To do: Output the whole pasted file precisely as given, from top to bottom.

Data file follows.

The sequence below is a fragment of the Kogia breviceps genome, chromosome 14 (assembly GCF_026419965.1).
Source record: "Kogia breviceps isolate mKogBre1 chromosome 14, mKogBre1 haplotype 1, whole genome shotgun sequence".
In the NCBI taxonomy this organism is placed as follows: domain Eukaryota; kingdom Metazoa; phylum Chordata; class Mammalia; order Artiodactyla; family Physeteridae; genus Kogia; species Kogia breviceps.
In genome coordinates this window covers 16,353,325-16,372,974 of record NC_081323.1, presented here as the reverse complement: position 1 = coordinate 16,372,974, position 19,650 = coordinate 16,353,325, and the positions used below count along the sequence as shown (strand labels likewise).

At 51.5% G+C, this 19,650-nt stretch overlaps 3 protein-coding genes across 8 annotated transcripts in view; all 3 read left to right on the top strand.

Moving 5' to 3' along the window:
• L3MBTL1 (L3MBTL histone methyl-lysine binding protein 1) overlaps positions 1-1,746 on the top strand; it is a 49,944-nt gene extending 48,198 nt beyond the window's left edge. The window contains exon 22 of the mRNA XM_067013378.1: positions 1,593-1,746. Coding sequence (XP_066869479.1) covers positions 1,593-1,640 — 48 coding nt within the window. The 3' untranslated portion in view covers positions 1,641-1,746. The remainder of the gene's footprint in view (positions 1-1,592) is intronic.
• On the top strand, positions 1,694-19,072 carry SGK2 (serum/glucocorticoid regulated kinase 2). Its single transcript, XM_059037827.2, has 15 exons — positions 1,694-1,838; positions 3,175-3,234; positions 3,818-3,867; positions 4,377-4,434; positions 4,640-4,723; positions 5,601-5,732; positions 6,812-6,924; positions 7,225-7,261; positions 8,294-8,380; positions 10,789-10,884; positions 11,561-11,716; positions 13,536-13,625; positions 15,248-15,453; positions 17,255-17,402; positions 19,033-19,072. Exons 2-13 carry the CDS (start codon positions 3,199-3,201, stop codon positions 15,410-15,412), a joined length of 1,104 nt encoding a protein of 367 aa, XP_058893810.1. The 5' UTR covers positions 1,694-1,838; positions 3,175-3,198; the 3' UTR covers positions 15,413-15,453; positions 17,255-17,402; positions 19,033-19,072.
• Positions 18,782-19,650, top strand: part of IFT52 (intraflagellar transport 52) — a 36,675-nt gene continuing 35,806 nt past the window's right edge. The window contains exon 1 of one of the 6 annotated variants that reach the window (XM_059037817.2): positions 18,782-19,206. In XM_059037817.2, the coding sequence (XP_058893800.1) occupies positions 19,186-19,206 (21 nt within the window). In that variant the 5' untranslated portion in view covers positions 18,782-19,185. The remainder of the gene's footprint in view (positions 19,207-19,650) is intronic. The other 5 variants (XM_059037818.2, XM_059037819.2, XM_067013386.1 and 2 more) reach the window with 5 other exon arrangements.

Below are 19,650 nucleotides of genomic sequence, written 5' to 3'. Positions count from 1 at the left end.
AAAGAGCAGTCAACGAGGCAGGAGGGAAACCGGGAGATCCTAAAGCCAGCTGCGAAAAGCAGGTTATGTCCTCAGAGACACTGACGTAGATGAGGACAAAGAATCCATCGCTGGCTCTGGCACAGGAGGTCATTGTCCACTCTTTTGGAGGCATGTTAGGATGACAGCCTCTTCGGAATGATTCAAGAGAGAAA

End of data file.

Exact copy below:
The sequence below is a fragment of the Kogia breviceps genome, chromosome 14 (assembly GCF_026419965.1).
Source record: "Kogia breviceps isolate mKogBre1 chromosome 14, mKogBre1 haplotype 1, whole genome shotgun sequence".
In the NCBI taxonomy this organism is placed as follows: domain Eukaryota; kingdom Metazoa; phylum Chordata; class Mammalia; order Artiodactyla; family Physeteridae; genus Kogia; species Kogia breviceps.
In genome coordinates this window covers 16,353,325-16,372,974 of record NC_081323.1, presented here as the reverse complement: position 1 = coordinate 16,372,974, position 19,650 = coordinate 16,353,325, and the positions used below count along the sequence as shown (strand labels likewise).

At 51.5% G+C, this 19,650-nt stretch overlaps 3 protein-coding genes across 8 annotated transcripts in view; all 3 read left to right on the top strand.

Moving 5' to 3' along the window:
• L3MBTL1 (L3MBTL histone methyl-lysine binding protein 1) overlaps positions 1-1,746 on the top strand; it is a 49,944-nt gene extending 48,198 nt beyond the window's left edge. The window contains exon 22 of the mRNA XM_067013378.1: positions 1,593-1,746. Coding sequence (XP_066869479.1) covers positions 1,593-1,640 — 48 coding nt within the window. The 3' untranslated portion in view covers positions 1,641-1,746. The remainder of the gene's footprint in view (positions 1-1,592) is intronic.
• On the top strand, positions 1,694-19,072 carry SGK2 (serum/glucocorticoid regulated kinase 2). Its single transcript, XM_059037827.2, has 15 exons — positions 1,694-1,838; positions 3,175-3,234; positions 3,818-3,867; positions 4,377-4,434; positions 4,640-4,723; positions 5,601-5,732; positions 6,812-6,924; positions 7,225-7,261; positions 8,294-8,380; positions 10,789-10,884; positions 11,561-11,716; positions 13,536-13,625; positions 15,248-15,453; positions 17,255-17,402; positions 19,033-19,072. Exons 2-13 carry the CDS (start codon positions 3,199-3,201, stop codon positions 15,410-15,412), a joined length of 1,104 nt encoding a protein of 367 aa, XP_058893810.1. The 5' UTR covers positions 1,694-1,838; positions 3,175-3,198; the 3' UTR covers positions 15,413-15,453; positions 17,255-17,402; positions 19,033-19,072.
• Positions 18,782-19,650, top strand: part of IFT52 (intraflagellar transport 52) — a 36,675-nt gene continuing 35,806 nt past the window's right edge. The window contains exon 1 of one of the 6 annotated variants that reach the window (XM_059037817.2): positions 18,782-19,206. In XM_059037817.2, the coding sequence (XP_058893800.1) occupies positions 19,186-19,206 (21 nt within the window). In that variant the 5' untranslated portion in view covers positions 18,782-19,185. The remainder of the gene's footprint in view (positions 19,207-19,650) is intronic. The other 5 variants (XM_059037818.2, XM_059037819.2, XM_067013386.1 and 2 more) reach the window with 5 other exon arrangements.

Below are 19,650 nucleotides of genomic sequence, written 5' to 3'. Positions count from 1 at the left end.
AAAGAGCAGTCAACGAGGCAGGAGGGAAACCGGGAGATCCTAAAGCCAGCTGCGAAAAGCAGGTTATGTCCTCAGAGACACTGACGTAGATGAGGACAAAGAATCCATCGCTGGCTCTGGCACAGGAGGTCATTGTCCACTCTTTTGGAGGCATGTTAGGATGACAGCCTCTTCGGAATGATTCAAGAGAGAAA